Wire Brake replaces conventional bike brake levers

Wire Brake replaces convention...
The Wire Brake on a bullhorn bar
The Wire Brake on a bullhorn bar
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The Wire Brake also works on drop bars
The Wire Brake also works on drop bars
The Wire Brake on a bullhorn bar
The Wire Brake on a bullhorn bar

Fixie bikes are all about simplicity. Besides just having one fixed gear with no associated derailleurs, shifters or freehubs, many of them don't even have brakes – instead, riders just stop them by stopping pedalling. Italian manufacturer OML, however, has introduced a braking system that may meet the minimalist standards of fixie riders. It's called Wire Brake, and it replaces two brake levels with a single plastic-housed wire.

Wire Brake is designed to work on bullhorn or drop bars, with its braking wire stretching across the gap between the two sides. Pulling or pushing on that wire at any location (with either or both hands) creates tension, activating the front and rear brakes simultaneously – or activating just one brake, if that's all the bike has.

Besides looking non-comformist and "urban," the Wire Brake's other claimed attributes include the facts that it has far fewer pieces than dual brake levers, it's lighter, cheaper, less prone to damage, and works with any type of cable-activated brakes.

The Wire Brake also works on drop bars
The Wire Brake also works on drop bars

Do-it-yourselfers, in fact, have made similar setups before – we saw a variation on the concept on Rasmus Gjesing's award-winning one-off bike at last year's NAHBS show.

If you'd like to give your bike the Wire Brake treatment, OML is currently raising production funds on Kickstarter. Pledge levels range from €16 (about US$18) for a 1-brake kit that you add to your own bars, to €133 ($146) for a set of bullhorn bars that are ready to work with two brakes. For bigger spenders, there are also bikes available with the system already built in.

More information is available in the pitch video below.

Source: Kickstarter

wire brake

yeah because those pesky brake levers never work properly and this is just so stylish it make Campagnolo look like it came from a two dollar shop!
Really? How do you modulate the brakes, especially the front-back ratio? Might work for the cruiser or steam-punk guys (or panic stopping if you have to decide between braking and steering) but my brakes are a precision-controlled necessity that isn't going to be put in the hands of a system that has almost no application leverage, and all of the finesse of rake handle in the spokes...
SO many reasons this is a bad idea how does it work on flat bars? how does it replace STI type integrated brake+shifters? how do you apply just one brake and not both? how do you control the front/back ratio? how do you adjust the tension or offset required? how do you cut cheese with it? wle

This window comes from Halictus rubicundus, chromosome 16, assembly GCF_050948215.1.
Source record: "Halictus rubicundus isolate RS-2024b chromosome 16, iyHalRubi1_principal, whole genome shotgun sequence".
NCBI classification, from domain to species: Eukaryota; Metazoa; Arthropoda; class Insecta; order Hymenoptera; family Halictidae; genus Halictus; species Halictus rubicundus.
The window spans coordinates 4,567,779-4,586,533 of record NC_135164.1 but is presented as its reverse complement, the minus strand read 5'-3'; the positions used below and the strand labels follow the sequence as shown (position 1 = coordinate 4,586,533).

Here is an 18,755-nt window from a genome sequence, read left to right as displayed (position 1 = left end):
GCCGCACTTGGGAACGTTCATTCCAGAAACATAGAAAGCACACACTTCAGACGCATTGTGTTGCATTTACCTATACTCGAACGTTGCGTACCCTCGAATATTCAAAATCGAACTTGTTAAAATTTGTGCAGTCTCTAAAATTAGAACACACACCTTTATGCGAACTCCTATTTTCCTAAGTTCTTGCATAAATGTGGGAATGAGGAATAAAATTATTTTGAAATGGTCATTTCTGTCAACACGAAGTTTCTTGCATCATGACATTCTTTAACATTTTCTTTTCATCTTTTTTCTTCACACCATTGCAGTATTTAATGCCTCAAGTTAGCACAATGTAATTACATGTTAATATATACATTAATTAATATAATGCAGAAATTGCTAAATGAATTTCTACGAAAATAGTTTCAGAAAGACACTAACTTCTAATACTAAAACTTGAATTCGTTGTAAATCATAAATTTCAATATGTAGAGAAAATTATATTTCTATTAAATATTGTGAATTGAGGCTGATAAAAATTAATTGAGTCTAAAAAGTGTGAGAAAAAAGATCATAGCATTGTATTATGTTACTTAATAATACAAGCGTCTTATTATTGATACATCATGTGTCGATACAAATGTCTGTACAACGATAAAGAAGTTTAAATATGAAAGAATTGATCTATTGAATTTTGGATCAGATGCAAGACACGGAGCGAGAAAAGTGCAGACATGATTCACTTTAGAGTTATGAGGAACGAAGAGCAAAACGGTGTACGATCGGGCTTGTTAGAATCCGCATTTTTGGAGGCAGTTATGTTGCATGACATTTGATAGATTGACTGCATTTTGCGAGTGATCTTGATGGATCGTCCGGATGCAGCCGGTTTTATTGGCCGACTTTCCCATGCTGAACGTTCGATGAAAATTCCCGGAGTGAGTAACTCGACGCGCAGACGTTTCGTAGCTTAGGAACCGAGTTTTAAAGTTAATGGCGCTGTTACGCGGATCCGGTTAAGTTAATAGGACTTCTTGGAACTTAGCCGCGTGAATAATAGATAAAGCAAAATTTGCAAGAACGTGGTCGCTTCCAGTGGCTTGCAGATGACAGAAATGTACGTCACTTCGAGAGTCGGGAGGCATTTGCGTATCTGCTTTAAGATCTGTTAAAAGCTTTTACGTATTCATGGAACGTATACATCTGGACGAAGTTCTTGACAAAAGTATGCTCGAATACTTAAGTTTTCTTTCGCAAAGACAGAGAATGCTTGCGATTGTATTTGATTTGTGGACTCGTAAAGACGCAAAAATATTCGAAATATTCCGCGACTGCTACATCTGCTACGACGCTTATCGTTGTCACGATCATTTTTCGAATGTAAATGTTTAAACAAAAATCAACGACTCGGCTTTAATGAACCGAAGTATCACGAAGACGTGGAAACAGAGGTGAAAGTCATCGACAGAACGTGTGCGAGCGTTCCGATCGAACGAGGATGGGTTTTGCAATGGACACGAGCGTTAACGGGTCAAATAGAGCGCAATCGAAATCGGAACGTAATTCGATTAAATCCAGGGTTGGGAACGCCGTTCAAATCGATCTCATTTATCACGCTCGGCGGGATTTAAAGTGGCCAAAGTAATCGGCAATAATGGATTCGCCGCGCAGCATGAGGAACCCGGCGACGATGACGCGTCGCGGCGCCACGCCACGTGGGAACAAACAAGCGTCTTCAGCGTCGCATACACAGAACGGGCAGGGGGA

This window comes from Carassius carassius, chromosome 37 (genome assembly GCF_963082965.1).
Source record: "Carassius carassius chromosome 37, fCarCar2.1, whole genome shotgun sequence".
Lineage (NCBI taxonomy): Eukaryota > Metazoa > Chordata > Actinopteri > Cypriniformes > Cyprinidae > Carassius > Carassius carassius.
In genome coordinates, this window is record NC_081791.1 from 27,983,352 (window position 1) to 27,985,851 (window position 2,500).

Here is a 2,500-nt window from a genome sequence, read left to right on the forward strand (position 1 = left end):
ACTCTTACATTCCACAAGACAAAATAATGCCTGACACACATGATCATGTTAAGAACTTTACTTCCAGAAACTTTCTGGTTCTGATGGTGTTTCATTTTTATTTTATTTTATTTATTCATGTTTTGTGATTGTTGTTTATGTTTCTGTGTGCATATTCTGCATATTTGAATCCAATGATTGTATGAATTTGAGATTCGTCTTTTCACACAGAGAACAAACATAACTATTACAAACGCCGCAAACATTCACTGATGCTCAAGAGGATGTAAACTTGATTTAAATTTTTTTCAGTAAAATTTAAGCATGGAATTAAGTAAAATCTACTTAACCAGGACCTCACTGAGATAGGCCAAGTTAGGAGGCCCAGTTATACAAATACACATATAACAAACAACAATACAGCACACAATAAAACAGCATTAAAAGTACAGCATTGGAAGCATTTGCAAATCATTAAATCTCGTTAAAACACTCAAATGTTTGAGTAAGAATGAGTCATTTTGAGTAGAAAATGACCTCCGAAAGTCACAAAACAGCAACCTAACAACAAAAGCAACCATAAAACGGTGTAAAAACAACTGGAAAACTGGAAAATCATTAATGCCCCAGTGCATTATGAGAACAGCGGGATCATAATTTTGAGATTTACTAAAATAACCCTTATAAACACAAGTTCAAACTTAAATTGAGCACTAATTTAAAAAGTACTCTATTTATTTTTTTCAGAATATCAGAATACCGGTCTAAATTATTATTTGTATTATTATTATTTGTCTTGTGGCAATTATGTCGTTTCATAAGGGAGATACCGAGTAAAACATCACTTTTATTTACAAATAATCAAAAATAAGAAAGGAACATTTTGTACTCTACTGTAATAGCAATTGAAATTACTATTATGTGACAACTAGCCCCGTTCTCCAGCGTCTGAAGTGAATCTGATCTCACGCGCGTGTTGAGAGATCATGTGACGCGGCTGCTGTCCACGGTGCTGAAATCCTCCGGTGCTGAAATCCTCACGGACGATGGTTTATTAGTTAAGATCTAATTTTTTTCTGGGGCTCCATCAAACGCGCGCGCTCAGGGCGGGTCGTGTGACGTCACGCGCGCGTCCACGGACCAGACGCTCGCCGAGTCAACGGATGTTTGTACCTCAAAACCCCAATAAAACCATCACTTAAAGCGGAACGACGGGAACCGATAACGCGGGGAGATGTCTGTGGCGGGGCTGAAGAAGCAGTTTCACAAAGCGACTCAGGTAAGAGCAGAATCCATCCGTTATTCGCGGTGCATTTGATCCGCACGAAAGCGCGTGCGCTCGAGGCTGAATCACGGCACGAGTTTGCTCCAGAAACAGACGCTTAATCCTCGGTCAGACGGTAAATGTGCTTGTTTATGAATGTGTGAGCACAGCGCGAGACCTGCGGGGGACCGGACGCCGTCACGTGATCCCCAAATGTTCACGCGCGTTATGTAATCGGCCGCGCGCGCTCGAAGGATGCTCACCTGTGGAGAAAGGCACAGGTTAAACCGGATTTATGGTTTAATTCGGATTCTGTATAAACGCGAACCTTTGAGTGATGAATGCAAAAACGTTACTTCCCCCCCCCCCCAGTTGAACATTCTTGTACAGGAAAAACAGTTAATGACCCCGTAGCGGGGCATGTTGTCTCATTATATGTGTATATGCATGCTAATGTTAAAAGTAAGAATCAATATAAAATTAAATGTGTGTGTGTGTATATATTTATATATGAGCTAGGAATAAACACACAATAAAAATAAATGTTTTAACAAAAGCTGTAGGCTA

Joe Mamma
It has practical application but not in all situations or styles of riding. There has to be some modulation proportional to pressure or pull of the cable but not as precise as current brakes. There also has to be a control problem, having to grip the top of the bar and not ends or bend makes for an unstable hard braking experience
I like the concept well. I just want to take it a bit further. I want to see large(2-3 inch diameter)foam cylinders around the wires for easier access and safety.
@wle, Obviously this product isn't designed to replace STI-type integrated brake and shifter levers because fixed gear bikes are by their very nature never fitted with those in the first place- they don't have any gears to change!
Isn't the whole point of the hipster fixie fad one of minimalism and exhibitionism? Look at me, I'm such a bad-ass rider I don't need gears or brakes (and arguably helmets). Very little of this cycling discipline is about cycling utility/efficiency/safety. I can't imagine how the contrivance of a brake system at hand would ever fit into the fixie or any othe cycling genre. It caters neither to the needs of the minimalist or the utilitarian. It's not so much of a happy medium than an unfortunate bastardization of cycling styles. Just because an Italian manufacture came up with it doesn't mean the idea has any useful merits. Rednecks can wear skinny jeans and designers shirt too.
Seems like a bad idea to me, physics-wise. 1. You lean on the brake wire, the brakes are applied. Your weight shifts forward, causing you to lean harder on the brake wire, braking even harder. 2. In my experience, if you take one hand off the handlebars and brake hard, your other hand pushes the bar forward as your weight shifts. The bike swerves, at best... or the bars jam 90 degrees sideways, stopping the front wheel and jackknifing the rider.